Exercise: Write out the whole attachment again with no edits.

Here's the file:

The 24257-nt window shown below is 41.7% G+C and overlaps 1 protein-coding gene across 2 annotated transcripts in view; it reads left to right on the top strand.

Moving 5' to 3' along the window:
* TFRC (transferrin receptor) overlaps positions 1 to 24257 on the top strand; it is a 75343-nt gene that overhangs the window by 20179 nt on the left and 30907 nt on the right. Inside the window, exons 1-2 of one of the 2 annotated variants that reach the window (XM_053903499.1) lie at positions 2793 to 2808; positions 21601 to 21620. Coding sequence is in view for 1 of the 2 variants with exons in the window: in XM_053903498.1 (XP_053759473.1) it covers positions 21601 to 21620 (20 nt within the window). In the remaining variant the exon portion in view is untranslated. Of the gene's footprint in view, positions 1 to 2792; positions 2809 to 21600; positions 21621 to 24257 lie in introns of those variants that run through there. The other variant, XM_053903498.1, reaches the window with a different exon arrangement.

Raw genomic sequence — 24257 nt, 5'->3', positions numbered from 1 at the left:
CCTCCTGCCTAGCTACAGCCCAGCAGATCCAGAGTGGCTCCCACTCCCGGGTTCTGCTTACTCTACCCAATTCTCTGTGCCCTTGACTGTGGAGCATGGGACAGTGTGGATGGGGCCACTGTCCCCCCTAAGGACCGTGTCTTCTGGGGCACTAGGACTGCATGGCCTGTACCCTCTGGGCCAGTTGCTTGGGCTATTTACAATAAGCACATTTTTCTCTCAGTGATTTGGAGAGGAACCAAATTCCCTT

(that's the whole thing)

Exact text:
The 24257-nt window shown below is 41.7% G+C and overlaps 1 protein-coding gene across 2 annotated transcripts in view; it reads left to right on the top strand.

Moving 5' to 3' along the window:
* TFRC (transferrin receptor) overlaps positions 1 to 24257 on the top strand; it is a 75343-nt gene that overhangs the window by 20179 nt on the left and 30907 nt on the right. Inside the window, exons 1-2 of one of the 2 annotated variants that reach the window (XM_053903499.1) lie at positions 2793 to 2808; positions 21601 to 21620. Coding sequence is in view for 1 of the 2 variants with exons in the window: in XM_053903498.1 (XP_053759473.1) it covers positions 21601 to 21620 (20 nt within the window). In the remaining variant the exon portion in view is untranslated. Of the gene's footprint in view, positions 1 to 2792; positions 2809 to 21600; positions 21621 to 24257 lie in introns of those variants that run through there. The other variant, XM_053903498.1, reaches the window with a different exon arrangement.

Raw genomic sequence — 24257 nt, 5'->3', positions numbered from 1 at the left:
CCTCCTGCCTAGCTACAGCCCAGCAGATCCAGAGTGGCTCCCACTCCCGGGTTCTGCTTACTCTACCCAATTCTCTGTGCCCTTGACTGTGGAGCATGGGACAGTGTGGATGGGGCCACTGTCCCCCCTAAGGACCGTGTCTTCTGGGGCACTAGGACTGCATGGCCTGTACCCTCTGGGCCAGTTGCTTGGGCTATTTACAATAAGCACATTTTTCTCTCAGTGATTTGGAGAGGAACCAAATTCCCTT